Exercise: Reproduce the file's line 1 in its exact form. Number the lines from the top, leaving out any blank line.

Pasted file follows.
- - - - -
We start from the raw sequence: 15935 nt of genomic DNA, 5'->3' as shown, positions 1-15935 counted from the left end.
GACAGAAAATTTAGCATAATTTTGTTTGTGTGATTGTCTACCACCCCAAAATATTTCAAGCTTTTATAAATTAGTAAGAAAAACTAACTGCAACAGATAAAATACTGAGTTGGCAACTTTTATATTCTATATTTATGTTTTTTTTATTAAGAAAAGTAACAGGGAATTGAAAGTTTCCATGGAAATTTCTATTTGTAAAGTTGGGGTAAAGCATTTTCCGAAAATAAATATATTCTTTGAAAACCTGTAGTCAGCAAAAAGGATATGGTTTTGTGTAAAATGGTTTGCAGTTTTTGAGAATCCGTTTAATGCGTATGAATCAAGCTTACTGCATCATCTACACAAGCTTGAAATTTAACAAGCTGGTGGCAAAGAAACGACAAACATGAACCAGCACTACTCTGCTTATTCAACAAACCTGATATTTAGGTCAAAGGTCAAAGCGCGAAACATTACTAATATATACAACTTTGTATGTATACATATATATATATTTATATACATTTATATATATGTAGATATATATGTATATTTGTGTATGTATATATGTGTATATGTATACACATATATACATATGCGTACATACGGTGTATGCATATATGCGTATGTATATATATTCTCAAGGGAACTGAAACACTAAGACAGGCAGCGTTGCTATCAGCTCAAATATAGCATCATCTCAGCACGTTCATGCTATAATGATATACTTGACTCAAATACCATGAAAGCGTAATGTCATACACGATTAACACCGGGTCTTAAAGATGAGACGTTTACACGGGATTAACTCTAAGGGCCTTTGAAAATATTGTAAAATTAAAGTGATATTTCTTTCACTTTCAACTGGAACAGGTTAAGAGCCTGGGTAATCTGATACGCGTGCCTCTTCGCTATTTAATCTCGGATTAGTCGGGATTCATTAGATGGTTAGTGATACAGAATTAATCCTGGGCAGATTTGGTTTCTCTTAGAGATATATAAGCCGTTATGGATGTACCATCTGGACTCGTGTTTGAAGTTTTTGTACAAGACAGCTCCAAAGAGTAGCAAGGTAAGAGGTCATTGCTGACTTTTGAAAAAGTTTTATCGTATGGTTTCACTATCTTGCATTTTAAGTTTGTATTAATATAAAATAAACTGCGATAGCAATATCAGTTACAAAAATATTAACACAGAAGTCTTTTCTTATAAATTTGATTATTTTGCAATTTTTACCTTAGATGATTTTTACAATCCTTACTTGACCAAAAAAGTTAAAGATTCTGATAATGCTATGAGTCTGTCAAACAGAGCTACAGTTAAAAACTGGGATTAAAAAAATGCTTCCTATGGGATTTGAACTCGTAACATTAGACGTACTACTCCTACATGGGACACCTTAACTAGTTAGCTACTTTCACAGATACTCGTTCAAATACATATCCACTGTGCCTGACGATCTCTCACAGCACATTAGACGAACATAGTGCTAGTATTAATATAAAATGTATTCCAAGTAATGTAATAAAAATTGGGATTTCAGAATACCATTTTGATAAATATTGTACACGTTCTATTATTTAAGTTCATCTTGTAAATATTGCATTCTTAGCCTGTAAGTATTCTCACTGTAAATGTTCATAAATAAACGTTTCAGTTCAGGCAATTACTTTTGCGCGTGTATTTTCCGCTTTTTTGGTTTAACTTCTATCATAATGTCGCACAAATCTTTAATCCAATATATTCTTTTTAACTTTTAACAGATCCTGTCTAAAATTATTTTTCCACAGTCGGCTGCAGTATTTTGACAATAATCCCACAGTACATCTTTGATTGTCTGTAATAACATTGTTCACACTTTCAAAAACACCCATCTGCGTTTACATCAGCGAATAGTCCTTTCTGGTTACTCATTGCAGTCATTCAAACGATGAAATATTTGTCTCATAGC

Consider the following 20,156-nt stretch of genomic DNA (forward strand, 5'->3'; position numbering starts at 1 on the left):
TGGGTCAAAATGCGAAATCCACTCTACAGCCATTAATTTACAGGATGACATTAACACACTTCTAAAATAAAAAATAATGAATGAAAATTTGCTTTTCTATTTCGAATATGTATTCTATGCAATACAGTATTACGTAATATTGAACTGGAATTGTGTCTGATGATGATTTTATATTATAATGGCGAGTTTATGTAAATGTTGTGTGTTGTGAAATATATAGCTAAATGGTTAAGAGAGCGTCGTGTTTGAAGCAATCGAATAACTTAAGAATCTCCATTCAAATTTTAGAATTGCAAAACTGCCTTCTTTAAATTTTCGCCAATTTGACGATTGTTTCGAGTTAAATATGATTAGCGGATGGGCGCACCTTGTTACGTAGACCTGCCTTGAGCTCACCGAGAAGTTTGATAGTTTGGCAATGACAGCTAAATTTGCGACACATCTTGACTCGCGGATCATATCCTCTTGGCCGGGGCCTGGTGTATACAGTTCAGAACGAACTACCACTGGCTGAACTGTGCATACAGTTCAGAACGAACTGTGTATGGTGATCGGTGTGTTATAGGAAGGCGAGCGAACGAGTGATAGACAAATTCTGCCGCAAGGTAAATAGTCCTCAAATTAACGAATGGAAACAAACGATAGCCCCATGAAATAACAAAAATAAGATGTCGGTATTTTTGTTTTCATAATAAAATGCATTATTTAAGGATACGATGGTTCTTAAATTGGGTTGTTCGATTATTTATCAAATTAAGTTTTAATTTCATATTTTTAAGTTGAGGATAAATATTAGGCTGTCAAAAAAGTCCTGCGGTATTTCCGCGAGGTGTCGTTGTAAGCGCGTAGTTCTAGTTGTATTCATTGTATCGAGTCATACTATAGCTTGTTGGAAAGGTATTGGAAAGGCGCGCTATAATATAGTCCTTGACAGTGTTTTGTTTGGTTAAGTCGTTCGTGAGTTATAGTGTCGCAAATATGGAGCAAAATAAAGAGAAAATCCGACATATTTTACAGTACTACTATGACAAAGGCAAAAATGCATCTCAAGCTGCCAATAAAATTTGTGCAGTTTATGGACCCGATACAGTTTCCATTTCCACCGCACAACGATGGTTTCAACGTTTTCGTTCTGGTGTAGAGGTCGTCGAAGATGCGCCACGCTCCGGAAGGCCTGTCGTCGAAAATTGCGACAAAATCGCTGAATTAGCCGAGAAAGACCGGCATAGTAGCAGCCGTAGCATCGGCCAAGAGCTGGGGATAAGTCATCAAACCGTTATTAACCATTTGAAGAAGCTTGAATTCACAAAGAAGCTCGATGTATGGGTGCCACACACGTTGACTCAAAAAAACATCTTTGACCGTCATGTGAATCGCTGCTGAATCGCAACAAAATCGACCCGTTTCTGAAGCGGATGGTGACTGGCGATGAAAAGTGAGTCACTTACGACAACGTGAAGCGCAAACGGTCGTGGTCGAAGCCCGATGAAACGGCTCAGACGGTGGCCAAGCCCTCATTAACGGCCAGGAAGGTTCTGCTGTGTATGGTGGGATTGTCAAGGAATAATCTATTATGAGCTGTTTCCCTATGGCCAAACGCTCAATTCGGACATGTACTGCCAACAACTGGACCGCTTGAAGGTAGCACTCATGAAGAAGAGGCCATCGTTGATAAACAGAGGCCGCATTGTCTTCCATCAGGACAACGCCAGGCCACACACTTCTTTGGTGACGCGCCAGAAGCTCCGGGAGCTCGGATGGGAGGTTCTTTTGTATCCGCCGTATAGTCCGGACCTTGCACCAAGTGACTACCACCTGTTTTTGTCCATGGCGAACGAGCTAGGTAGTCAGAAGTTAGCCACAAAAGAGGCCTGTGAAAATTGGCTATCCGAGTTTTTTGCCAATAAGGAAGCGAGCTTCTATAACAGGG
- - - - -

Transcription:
We start from the raw sequence: 15935 nt of genomic DNA, 5'->3' as shown, positions 1-15935 counted from the left end.